To be in Sydney is to be in a foreign country if you had just arrived from Melbourne! I landed in Sydney a day before Chinese New Year a few years ago! The sun was blinding and the air was thick with promises of a hot summer night on its way! Staying in Sydney’s Chinatown is a wondrous feeling – fire crackers, smells of roast ducks and char siew, beautiful Chinese girls exposing midriffs and a sliver of swaying hip and awesome Chunks (read Chinese hunks) – it must be a foreign country, Can’t be Australia, not even, Little Burke Street in Melbourne. Sydney! Sydney!
There I was trying to employ more teachers for our classes. They are all young women from mainland China. I appointed Shu Yi immediately when she answered: SKY to my question: Why do you want to live in Australia? That was the most original reply to this question of mine at every interview. More than originality, it was a poetic answer and I understood immediately and profoundly what she meant by that one word. The sky in Sydney is different from all the big cities of China. Here in Australia, it is blue, specks of white cloud, little sailing ships cruising across our very eyes. It always makes me want to reach up and touch them. Shu Yi, in her mid twenties, would have been born and grown up in a China that may never see clear blue sky in her big cities. In 1994, when I was in Beijing, I already knew that a whole generation of Chinese may never see blue skies in Beijing. Back there recently, I gazed out of my hotel room and knew that I was right. The desire to see the sky is what keeps Shu Yi in Australia as she completes her post graduate studies and is now teaching at our Chinese classes!
Iris Huang is also part of our teaching team in Sydney. Iris is an accountant by training but her heart is so big that she needs to fill it with Australian students instead of just numbers. She and Shu Yi are also Cantonese speaking. With Iris and Shu Yi, are Jocelyn and Shen. So in Sydney, we have four teachers all trained in Accelerated Learning techniques in a very accelerated manner seeing I had only two weeks there! Well, nothing is impossible in my book. These young teachers are bright in looks, spirit and mind. It is heart warming to train them.
Meeting the students in Sydney is good fun! Sitting in their classes and listening to them speak in Mandarin reminded me of ACCS Melbourne twelve years ago. At that time, I had felt that Chinese languages/dialects and culture would one day be a necessity for many Australians as they go there to work in China and have fun. Today, watching the number of Australians wanting to learn Chinese is gratifying. I am so happy that in spite of the challenges, we have kept ACCS open. I truly believe that learning their language is the best way to forge bonds with other human beings different from us. Learning English was really hard for a lot of us Chinese and even today, I still speak and write English with terrible and terrifying mistakes! (By simply changing the preposition “of” to “off”, I can offend so easily an Australian friend). Nevertheless, had I not been able to speak English well, my life would have been rather impoverished as I struggle to live in Australia. (And to make things even harder, I am often told that Australians don’t speak English!) Watching our teachers in class, my heart bleeds for them as they struggle at times to speak English, to tell the stories dramatically in tune with the largo music. Their voices are loud and strong for they are Chinese after all, yet in their eyes, I see a fleeting fear, maybe a shyness, simply because they think that their English may not be good enough to be understood by their Aussie students. Then I let my eyes scan the faces of the students, and this time, my heart opens wide for the kind understanding and tolerance I see shining from their eyes. And patience. Yes, as they attempt to understand our teachers’ communication styles, their weird and wonderful pronunciations of the English words. So in a moment eternal and universal, hearts bond, eyes meet across the classroom, and in that wonderful, wonderful moment, a language of knowingness, a dialect of silence, speaks louder than words, forging understanding and a kind of humanity that transcends our differences.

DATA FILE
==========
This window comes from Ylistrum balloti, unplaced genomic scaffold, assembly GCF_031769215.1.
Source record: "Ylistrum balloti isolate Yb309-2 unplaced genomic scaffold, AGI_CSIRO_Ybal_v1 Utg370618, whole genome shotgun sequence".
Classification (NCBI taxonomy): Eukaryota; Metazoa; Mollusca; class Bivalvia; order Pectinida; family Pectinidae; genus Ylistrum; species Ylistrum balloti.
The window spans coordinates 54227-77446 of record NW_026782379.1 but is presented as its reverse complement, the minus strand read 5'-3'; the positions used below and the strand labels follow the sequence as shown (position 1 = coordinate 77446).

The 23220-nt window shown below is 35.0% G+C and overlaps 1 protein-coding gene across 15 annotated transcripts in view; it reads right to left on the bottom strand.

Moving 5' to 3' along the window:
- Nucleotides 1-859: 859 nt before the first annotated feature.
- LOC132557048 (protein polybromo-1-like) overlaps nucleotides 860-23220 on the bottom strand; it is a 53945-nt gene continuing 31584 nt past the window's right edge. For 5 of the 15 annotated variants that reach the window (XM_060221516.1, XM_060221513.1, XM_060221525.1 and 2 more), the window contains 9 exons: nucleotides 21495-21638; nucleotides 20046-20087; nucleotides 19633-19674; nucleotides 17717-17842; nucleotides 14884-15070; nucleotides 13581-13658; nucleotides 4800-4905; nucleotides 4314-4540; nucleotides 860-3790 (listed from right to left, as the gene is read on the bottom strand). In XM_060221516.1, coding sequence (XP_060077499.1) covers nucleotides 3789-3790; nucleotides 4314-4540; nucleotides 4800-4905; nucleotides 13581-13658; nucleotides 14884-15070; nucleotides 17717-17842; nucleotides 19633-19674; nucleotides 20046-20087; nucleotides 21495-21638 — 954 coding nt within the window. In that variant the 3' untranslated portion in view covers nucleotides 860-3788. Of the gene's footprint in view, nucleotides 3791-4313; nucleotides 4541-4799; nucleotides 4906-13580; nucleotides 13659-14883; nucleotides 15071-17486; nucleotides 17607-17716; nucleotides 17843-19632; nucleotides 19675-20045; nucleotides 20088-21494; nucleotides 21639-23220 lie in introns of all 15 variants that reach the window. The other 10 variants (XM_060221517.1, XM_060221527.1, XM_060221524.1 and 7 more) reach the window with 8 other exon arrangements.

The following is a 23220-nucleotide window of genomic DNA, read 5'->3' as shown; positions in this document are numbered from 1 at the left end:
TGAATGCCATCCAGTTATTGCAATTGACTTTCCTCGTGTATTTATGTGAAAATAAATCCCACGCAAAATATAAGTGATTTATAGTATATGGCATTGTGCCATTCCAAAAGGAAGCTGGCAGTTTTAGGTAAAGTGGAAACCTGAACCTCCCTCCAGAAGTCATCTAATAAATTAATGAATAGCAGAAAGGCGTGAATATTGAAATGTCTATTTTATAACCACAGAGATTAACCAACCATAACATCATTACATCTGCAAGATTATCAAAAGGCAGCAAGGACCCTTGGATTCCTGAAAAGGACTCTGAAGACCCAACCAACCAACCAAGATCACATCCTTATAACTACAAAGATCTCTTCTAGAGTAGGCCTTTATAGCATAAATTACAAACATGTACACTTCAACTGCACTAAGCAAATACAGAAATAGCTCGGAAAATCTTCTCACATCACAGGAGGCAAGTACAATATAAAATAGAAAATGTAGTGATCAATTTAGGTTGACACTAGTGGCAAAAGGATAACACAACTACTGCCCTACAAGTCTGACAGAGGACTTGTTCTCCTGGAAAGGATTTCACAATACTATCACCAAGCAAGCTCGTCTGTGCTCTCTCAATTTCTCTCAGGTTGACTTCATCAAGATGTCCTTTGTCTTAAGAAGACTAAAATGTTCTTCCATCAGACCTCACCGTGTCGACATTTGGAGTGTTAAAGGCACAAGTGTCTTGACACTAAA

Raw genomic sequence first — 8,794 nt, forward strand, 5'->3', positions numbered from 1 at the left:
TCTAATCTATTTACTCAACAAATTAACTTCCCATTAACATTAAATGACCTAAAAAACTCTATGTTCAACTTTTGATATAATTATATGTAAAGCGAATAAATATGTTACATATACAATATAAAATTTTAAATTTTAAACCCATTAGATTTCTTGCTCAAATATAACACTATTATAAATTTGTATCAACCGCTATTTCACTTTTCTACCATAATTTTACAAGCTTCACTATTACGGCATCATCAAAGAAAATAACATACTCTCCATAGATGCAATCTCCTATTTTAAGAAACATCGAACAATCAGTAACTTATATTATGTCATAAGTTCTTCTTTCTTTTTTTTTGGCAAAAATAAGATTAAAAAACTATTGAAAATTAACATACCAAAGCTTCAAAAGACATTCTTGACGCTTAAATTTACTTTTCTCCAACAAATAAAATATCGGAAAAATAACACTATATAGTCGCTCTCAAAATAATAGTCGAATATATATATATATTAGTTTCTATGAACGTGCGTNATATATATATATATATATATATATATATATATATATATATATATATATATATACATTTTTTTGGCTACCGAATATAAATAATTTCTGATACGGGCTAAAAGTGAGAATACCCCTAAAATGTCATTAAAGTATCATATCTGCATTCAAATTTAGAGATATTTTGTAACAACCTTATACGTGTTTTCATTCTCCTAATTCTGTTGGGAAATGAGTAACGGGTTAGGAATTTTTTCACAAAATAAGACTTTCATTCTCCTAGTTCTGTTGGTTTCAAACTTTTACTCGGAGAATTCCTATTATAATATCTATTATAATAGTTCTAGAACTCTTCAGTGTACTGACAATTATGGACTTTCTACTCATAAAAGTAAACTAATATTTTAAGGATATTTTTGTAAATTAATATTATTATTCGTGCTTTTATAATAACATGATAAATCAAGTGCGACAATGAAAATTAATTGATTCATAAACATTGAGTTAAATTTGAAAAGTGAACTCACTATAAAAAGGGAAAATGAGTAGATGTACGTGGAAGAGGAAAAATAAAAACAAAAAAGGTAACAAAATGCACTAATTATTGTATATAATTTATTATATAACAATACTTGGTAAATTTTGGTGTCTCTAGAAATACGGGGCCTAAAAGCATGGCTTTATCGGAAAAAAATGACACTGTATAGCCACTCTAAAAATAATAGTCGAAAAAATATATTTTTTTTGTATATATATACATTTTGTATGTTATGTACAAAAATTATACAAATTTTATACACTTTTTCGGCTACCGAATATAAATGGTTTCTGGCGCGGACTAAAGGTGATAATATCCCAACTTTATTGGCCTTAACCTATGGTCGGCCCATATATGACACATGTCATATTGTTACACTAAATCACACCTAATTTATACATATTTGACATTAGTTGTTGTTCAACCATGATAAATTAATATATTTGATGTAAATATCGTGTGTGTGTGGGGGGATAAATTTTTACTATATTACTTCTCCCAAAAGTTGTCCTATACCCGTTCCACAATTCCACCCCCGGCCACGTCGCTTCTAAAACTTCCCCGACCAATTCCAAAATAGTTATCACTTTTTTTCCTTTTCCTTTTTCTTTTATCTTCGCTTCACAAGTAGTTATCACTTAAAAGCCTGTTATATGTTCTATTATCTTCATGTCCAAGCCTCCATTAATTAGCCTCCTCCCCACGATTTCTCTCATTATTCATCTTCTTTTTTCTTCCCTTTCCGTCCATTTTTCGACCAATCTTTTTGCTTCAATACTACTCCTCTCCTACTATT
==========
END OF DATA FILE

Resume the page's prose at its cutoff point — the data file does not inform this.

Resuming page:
In that two weeks in Sydney, feeling as if I was in a foreign country, walking the streets late at night after classes, getting lost for I have no sense of direction, eating unhealthy food, fighting through crowds of tourists, taking public transport and taxis with horrendously rude cab drivers with foreign accents, I had a sense of isolation sometimes, a homesickness for Melbourne assailed me, but as always, when my feelings go to a place of darkness, the Force of love and light shines upon my brow – two women students, Pollyanna and Wendy from Melbourne. They smiled and told me that they were originally from Melbourne’s ACCS. That was enough to forge an instant bonding between Pollyana and me for Argentinian tango if not Chinese grammar, When Wendy walked into class for the first time, there was a rush of energy from me to her and I had thought then that I knew her! The second week when we talked, we discovered we had met or rather she had seen me ‘performed’ over ten years ago! Ah, it was good to have two friends from Melbourne. Just like a friend, Wendy rang the night before I left for Melbourne and invited me to breakfast at a business brekkie in Sydney where I would meet people and make good guanxi in Sydney. How kind she was. But I was needed in Melbourne and I need to be home in Melbourne by the sea, for the blue sky of Brighton.
3 responses to “Sydney! Sydney! Oh, What A Chinese Feeling!”
is anyone in sydney interested in free language exchange
anyone knows is there any mandrain teacher in sydney
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